Friday, 24 September 2010

The Epics - HELEN OF TROY matte shots: part seven of an ongoing series

 Warner Brothers big 1955 European filmed epic HELEN OF TROY, who's sole selling point was a comely and young Bridget Bardot in slinky (and admittedly attention grabbing) Roman attire.  Top director Robert Wise helmed this show, though it was decidedly lacking in his flare - especially as it was not long after films such as his masterpiece DAY THE EARTH STOOD STILL.  This one was strictly a 'collect the paycheck' job as director for hire in my opinion, though it's inclusion here is on the basis of being loaded with many interesting matte shots - some great and some not so.  Around this time Warners had produced a number of similar films  from the not as bad as it's made out LAND OF THE PHARAOHS - to the ghastly THE SILVER CHALICE (with some of the all time worst matte painted shots ever from a major studio...if you want to see them, take a look back at my extensive Salute to Warner effects blog article, as I have no intention of wasting bandwidth with re-uploading those dreadful shots).

Matte artist Lou Lichtenfield (left)
Warner's head of special photographic effects at this period was Louis Litchtenfield - a long time Warner matte painter who had worked on films such as THE FOUNTAINHEAD - a significant trick shot show.  Lou, pictured at far left, was a vastly talented matte artist and visual effects man who continued his long career well up into the eighties with films of all sorts and all studios, from apprenticeships with Jack Cosgrove on GONE WITH THE WIND, co-painting with Fitch Fulton on MIGHTY JOE YOUNG through to the De Laurentiis FLASH GORDON of 1980.  For HELEN OF TROY it's more than likely that veteran matte artist Jack Shaw - another GWTW effects artist, would have also prepared mattes, along with artist Clyde Hill.  Effects cameraman, and one of Warners' most senior effects staffers, Hans Koenekamp was visual effects cinematographer.  As this film was prety much exclusively an Italian shoot I'd not be surprised if matte work for some shots may possibly have been supplied by artists based at  Rome's Cinecitta studios, such as Joseph Natanson or maybe even Spanish master glass shot wizard Emilio Ruiz perhaps?  I'm also assuming that another key visual effects cinematographer with a vast history at the studio, Edwin DuPar was probably involved here too as he was still working on effects shots for Warner films, at least still for the next year or so.

Sad to say, I honestly feel that the once proud Warner Stage 5 visual effects department had really had their glory days in the mid 30's and right the way through the 1940's with a seemingly never ending succession of outstanding and ingenious photographic effects work.  Regrettably I don't feel that same 'magic' was apparent in the output of the fifties and beyond, with so many lacklustre and occasionally poor effects shots cropping up during that decade.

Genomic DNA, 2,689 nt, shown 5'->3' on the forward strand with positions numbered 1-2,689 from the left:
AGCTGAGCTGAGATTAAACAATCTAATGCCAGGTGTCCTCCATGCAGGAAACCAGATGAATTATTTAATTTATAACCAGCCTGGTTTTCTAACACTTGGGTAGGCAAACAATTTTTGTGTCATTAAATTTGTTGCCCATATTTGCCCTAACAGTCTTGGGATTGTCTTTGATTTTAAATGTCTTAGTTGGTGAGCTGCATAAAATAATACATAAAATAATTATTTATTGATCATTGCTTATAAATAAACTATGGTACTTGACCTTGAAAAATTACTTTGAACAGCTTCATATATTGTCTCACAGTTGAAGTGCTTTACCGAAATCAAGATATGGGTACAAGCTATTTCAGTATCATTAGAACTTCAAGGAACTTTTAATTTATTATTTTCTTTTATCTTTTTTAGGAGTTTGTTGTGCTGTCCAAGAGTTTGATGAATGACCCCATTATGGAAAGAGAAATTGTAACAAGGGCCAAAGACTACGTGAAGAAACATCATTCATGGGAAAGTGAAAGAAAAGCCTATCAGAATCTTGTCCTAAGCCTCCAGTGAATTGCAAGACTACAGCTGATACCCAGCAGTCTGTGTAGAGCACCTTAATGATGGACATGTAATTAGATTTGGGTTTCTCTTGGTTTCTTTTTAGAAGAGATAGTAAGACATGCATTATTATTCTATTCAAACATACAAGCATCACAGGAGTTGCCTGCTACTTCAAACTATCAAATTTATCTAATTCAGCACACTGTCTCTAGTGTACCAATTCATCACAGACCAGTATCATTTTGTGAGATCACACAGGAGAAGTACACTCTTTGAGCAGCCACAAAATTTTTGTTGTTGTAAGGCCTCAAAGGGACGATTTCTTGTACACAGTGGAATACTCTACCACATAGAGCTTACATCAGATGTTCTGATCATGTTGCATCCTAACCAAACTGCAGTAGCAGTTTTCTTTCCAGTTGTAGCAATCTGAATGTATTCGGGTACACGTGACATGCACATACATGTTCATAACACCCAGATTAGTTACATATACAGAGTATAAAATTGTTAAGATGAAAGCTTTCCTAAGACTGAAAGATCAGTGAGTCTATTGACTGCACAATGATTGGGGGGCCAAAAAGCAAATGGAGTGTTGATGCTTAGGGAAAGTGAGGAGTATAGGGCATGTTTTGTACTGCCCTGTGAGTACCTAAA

So, on that, here are the mattes from Robert Wise's CinemaScope extravaganza HELEN OF TROY .

Gee, I miss those wonderful 'in CinemaScope' title cards of old.
Opening reveal establishing matte shot of Troy

Basically the same matte though a slightly wider view.

One of the numerous 'tops' added by the matte artist to specially constructed sets in Rome.

A nice sprawling view of Troy achieved with substantial painted additions.

One of Ken Adam's replica Grecian vessels with matted city and scenery.

More set extensions rising upward pretty well all above the first floor from my observations.

Appears to be a blue screen comp with painted warships in the distance.

Perspective issues abound in this matte of the prelude to hitting the beaches.

Art director Ken Adam was delighted at this shot where only one actual vessell was employed and the rest painted.

Likewise on this matte.
Slightly different angle on same action.

Thousands of soldiers  - most of which I dare say are Lichtenfield's painted facsimilies.
The carnage continues - with towers added in later.

Things just start to get messy.  As much as I enjoy these shots I feel that by the fifties the once in a class of it's own Warners Stage 5 effects unit weren't quite up to the dizzying heights established in the 1940's where the work being achieved was often jaw dropping in both boldness of design and quality of execution.  By then, Warner's master matte painter Paul Detlefsen had departed to seek out a career in fine art and associate Mario Larrinaga had retired in 1951.

Some odd perspective on the walls but an interesting shot with the inferno appearing to be possibly rear projected into areas of the painting scraped clean - or at least that's my assumption when watching the shot in motion as there are distinct 'cut out' areas in the part where the flames occur.  I'm not sure.

Subtle yet effective set extension matte shot above the walls.

Another use of the same opening painting, though this time with a new and very effective  sky added.

I could never spot the tricks here, though I've seen photos of the set being smaller than this and the picture at the very top of Lou Litchtenfield with studio assistant boss Fuzzy Fuhrmann suggest matte work was indeed utilised.

and they all lived happily ever after...

Several interesting, and revealing behind the scenes photos of sets pre matte paintings.
A fairly good indicator of just how much was constructed for the main square.

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